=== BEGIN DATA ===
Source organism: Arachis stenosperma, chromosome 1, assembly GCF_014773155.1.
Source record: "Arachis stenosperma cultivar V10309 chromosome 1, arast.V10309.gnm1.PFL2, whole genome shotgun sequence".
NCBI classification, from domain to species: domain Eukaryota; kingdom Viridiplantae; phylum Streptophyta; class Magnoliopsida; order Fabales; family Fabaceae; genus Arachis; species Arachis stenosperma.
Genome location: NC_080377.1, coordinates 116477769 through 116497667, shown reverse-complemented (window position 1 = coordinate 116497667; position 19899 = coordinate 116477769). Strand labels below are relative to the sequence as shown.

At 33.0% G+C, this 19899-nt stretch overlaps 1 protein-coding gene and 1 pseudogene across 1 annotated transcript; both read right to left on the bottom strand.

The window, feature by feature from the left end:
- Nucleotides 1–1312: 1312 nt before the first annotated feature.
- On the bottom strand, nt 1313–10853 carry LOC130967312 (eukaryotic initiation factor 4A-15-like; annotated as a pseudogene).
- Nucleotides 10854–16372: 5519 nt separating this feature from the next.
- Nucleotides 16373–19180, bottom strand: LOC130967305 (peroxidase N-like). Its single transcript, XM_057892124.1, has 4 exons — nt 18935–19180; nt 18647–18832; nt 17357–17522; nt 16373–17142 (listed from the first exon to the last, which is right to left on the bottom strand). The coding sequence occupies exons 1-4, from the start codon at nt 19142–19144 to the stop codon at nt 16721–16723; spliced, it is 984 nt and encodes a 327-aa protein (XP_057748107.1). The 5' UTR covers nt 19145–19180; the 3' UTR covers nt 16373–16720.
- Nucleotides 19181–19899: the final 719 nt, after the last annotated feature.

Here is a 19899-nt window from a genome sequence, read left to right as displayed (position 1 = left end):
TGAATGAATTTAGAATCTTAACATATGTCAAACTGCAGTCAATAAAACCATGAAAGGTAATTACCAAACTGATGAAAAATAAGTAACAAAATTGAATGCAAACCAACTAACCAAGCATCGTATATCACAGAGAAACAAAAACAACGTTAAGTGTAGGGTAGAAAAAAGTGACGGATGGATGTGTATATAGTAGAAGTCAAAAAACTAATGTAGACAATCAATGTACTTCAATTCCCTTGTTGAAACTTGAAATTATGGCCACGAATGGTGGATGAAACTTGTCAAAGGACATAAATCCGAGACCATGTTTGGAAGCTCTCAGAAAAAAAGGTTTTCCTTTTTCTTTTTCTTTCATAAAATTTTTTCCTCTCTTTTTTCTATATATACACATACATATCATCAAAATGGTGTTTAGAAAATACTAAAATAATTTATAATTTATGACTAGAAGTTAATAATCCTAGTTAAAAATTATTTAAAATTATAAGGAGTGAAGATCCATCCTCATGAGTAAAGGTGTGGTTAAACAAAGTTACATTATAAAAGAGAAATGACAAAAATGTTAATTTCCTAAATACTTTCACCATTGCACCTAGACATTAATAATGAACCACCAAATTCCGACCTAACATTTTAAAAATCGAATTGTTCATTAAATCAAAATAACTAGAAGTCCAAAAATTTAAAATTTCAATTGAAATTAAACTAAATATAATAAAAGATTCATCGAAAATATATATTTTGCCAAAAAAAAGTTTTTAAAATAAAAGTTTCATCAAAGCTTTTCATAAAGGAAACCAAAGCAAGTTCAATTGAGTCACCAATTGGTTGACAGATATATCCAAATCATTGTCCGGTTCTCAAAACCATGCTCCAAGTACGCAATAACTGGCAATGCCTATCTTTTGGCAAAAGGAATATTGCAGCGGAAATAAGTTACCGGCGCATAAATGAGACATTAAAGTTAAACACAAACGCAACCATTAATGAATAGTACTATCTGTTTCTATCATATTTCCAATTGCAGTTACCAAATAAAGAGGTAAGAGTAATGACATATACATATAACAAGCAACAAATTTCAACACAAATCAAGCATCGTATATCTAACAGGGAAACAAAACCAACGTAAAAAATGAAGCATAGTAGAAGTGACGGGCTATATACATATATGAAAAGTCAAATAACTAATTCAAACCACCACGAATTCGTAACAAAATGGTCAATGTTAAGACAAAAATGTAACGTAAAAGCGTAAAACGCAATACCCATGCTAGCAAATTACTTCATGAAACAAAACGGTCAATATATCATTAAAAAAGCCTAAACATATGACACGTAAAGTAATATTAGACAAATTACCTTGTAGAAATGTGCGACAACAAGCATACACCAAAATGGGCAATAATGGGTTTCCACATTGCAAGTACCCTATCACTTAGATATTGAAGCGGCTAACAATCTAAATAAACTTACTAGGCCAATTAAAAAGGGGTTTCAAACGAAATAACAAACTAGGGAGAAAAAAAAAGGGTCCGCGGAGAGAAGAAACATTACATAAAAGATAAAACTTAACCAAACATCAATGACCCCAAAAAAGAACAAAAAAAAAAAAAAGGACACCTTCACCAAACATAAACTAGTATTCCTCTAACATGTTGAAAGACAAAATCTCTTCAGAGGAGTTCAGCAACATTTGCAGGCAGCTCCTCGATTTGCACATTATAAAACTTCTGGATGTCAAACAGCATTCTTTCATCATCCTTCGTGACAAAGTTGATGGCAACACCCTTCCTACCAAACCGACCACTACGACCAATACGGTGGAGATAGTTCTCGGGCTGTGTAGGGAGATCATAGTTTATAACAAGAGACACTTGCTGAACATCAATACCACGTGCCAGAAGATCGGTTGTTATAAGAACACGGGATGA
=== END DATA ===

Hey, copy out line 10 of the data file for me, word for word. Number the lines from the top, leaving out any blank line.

- Nucleotides 16373–19180, bottom strand: LOC130967305 (peroxidase N-like). Its single transcript, XM_057892124.1, has 4 exons — nt 18935–19180; nt 18647–18832; nt 17357–17522; nt 16373–17142 (listed from the first exon to the last, which is right to left on the bottom strand). The coding sequence occupies exons 1-4, from the start codon at nt 19142–19144 to the stop codon at nt 16721–16723; spliced, it is 984 nt and encodes a 327-aa protein (XP_057748107.1). The 5' UTR covers nt 19145–19180; the 3' UTR covers nt 16373–16720.